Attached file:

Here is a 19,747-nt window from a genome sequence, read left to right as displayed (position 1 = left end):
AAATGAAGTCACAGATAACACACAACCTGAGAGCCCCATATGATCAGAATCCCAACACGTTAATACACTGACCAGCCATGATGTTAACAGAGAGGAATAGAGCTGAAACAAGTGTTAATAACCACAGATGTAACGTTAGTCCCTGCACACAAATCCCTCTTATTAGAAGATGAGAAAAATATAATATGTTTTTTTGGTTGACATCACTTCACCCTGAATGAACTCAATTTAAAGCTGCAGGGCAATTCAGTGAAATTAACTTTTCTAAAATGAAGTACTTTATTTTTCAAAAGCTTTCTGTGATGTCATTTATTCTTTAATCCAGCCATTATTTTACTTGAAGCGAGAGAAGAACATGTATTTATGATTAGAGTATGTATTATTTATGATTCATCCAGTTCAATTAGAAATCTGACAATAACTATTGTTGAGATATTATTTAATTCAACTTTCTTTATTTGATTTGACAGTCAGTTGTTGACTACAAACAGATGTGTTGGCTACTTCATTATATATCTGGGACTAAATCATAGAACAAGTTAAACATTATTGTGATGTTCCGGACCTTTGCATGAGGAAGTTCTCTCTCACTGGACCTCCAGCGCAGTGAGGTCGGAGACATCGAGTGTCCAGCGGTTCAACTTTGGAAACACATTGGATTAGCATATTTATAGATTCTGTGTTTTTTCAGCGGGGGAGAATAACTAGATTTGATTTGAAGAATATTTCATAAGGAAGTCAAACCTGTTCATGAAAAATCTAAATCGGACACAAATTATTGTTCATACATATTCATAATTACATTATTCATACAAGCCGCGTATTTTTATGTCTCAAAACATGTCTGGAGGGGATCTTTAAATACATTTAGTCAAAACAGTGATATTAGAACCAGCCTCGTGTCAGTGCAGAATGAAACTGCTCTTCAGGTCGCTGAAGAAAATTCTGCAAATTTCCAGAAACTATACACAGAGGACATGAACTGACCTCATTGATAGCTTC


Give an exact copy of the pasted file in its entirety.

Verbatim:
Here is a 19,747-nt window from a genome sequence, read left to right as displayed (position 1 = left end):
AAATGAAGTCACAGATAACACACAACCTGAGAGCCCCATATGATCAGAATCCCAACACGTTAATACACTGACCAGCCATGATGTTAACAGAGAGGAATAGAGCTGAAACAAGTGTTAATAACCACAGATGTAACGTTAGTCCCTGCACACAAATCCCTCTTATTAGAAGATGAGAAAAATATAATATGTTTTTTTGGTTGACATCACTTCACCCTGAATGAACTCAATTTAAAGCTGCAGGGCAATTCAGTGAAATTAACTTTTCTAAAATGAAGTACTTTATTTTTCAAAAGCTTTCTGTGATGTCATTTATTCTTTAATCCAGCCATTATTTTACTTGAAGCGAGAGAAGAACATGTATTTATGATTAGAGTATGTATTATTTATGATTCATCCAGTTCAATTAGAAATCTGACAATAACTATTGTTGAGATATTATTTAATTCAACTTTCTTTATTTGATTTGACAGTCAGTTGTTGACTACAAACAGATGTGTTGGCTACTTCATTATATATCTGGGACTAAATCATAGAACAAGTTAAACATTATTGTGATGTTCCGGACCTTTGCATGAGGAAGTTCTCTCTCACTGGACCTCCAGCGCAGTGAGGTCGGAGACATCGAGTGTCCAGCGGTTCAACTTTGGAAACACATTGGATTAGCATATTTATAGATTCTGTGTTTTTTCAGCGGGGGAGAATAACTAGATTTGATTTGAAGAATATTTCATAAGGAAGTCAAACCTGTTCATGAAAAATCTAAATCGGACACAAATTATTGTTCATACATATTCATAATTACATTATTCATACAAGCCGCGTATTTTTATGTCTCAAAACATGTCTGGAGGGGATCTTTAAATACATTTAGTCAAAACAGTGATATTAGAACCAGCCTCGTGTCAGTGCAGAATGAAACTGCTCTTCAGGTCGCTGAAGAAAATTCTGCAAATTTCCAGAAACTATACACAGAGGACATGAACTGACCTCATTGATAGCTTC